On the other hand, everything that is related to the growth of the middle class inIndiaseems to have all the conditions for durable growth in place. While the Chinese dragon is a play of volatile and dynamic investments,Indiais a strategic chess game with careful stock picking and long term values.   India has a middle class of more than 100 million people and an economy nearly as large as Germany’s, thus markets cannot afford to underestimate  India’s potential value over the other BRICs.  

So is India a Golden BRIC?  

Indeed there are many headwinds for India; the two major ones are a current account deficit which is expected to reach $70 billion this year and the government budget deficit with the Indian government spending more than 20% of GDP. Those two deficits have created significant pressure on the Rupee, which fell to a record low of more than 57 Rupee per U.S. Dollar recently.

The Rupee has seen a more than 20% devaluation since 2004, which has caused stubbornly high inflation and left the Indian central bank incapable of stimulating the economy with lower rates, something they are desperate to do now that growth has fallen all the way from the 8% territory to 5.3%. Nonetheless, Indian growth was far better than BRIC counterpart Brazil’s, which grew at only 0.8% in the same period and was substantially better than India’s peers in the west.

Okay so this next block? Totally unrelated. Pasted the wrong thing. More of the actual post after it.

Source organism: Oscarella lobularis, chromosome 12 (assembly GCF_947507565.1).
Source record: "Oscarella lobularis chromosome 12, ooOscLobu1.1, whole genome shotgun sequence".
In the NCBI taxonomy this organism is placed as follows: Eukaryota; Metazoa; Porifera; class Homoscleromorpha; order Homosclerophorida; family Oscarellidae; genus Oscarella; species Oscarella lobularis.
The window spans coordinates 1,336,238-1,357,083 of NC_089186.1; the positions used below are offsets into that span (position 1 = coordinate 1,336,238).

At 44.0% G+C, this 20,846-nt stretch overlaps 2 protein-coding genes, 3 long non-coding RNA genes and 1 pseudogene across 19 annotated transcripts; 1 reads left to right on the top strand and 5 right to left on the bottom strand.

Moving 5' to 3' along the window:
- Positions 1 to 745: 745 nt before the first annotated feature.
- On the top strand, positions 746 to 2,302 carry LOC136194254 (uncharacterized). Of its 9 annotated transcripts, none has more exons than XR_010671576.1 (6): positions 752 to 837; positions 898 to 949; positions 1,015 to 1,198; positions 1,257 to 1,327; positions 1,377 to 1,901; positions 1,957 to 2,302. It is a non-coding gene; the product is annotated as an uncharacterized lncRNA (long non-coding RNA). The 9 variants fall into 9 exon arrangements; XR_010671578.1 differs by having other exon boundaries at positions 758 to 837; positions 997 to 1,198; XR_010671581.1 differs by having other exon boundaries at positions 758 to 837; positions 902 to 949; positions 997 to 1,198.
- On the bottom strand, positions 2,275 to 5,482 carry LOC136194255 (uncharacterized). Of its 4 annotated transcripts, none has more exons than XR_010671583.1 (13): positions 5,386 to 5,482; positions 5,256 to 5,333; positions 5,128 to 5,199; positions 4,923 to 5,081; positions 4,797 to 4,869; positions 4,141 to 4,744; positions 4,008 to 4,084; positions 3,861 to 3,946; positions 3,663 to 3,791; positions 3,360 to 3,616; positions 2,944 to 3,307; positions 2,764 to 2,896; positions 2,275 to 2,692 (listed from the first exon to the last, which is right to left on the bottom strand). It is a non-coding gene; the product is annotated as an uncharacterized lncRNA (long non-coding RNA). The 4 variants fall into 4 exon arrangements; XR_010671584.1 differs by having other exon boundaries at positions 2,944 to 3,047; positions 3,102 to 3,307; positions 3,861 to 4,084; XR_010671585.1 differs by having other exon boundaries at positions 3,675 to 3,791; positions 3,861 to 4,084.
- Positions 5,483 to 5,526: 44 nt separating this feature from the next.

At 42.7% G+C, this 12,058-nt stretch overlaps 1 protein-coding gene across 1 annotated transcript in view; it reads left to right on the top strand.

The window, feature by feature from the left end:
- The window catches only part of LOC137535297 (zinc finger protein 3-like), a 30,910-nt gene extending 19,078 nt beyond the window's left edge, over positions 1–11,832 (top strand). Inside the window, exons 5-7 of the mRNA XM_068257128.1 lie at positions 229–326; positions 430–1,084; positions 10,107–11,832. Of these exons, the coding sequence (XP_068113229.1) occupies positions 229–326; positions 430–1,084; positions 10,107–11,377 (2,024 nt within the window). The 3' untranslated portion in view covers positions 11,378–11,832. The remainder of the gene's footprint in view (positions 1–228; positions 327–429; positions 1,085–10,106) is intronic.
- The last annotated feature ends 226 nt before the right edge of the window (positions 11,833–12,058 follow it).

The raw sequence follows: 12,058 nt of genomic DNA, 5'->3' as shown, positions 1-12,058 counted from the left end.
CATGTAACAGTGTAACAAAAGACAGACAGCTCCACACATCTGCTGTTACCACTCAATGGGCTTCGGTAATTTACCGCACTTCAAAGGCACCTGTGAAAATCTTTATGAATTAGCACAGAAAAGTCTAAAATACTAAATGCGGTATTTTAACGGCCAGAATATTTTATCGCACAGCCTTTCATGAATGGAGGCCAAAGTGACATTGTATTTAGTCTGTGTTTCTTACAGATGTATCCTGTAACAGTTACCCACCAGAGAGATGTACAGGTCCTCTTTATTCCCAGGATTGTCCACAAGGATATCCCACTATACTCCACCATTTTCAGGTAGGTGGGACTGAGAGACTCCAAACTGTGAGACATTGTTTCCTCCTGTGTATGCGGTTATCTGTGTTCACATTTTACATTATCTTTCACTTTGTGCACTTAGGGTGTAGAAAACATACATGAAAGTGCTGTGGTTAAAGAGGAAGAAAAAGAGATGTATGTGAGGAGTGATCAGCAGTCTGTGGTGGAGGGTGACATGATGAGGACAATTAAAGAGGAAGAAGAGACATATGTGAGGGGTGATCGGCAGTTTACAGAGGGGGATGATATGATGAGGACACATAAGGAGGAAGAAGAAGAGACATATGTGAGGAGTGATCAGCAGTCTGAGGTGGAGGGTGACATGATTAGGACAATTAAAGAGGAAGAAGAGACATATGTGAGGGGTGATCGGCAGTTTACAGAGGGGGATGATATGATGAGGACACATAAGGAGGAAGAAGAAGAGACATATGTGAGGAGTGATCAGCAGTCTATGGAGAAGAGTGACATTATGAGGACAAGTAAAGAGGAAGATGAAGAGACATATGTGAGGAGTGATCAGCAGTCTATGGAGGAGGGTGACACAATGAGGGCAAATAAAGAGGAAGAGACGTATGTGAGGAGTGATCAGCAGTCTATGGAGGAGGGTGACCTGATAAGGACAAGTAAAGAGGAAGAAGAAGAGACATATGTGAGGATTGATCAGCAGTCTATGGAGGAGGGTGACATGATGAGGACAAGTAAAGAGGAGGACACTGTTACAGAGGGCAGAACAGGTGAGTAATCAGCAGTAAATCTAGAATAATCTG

In the short term, tackling the twin deficits and the Rupee’s weakness is crucial to restoring investor confidence. This can be done with some rather technical measures; initially by easing foreign funding to corporate India and then allowing foreign funds to participate in higher percentages, and finally providing deposit guarantees for foreign investment in Indian banks which will provide reassurance so that investors will continue to provide fresh liquidity.

In the bigger picture, India stores a much larger potential for future growth than other BRICs. Urbanization, the major reasons for Brazilian and Chinese growth, has already reached advanced stages, while in India it is still in the very early stages, with as much as 70% of the population still considered rural.  This means that, alongside India’s great technology market, their urbanization process has enormous growth potential. Many believe that India will be the next frontier after China for massive scale urbanization. Not only that, but the mega-urbanizing process is expected to come alongside some 200 million new jobs according to Humayun Shahryar, a well known analyst in the emerging market space.

And this massive process, combining with India’s tech industry, is why India is in my opinion the Golden BRIC among the BRICs, with most of its growth potential still to come.

To conclude, I would like to quote Muhtar Kent, the CEO of Coca Cola. In a visit to Delhi, the Indian capital, Mr. Kent announced a $5 billion investment in India after pointing out the country’s fast growing market, its young population and rapid urbanization and predicting that India would soon be among Coke’s five largest global markets by volume. Mr. Kent said, “India’s demographic, economic and social trends are all huge drivers of growth. Six years ago, we were not strong here, not at all… but India has been a remarkable turnaround story.”

 

 

 

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Posted July 17, 2012 by avinash2060 in Uncategorized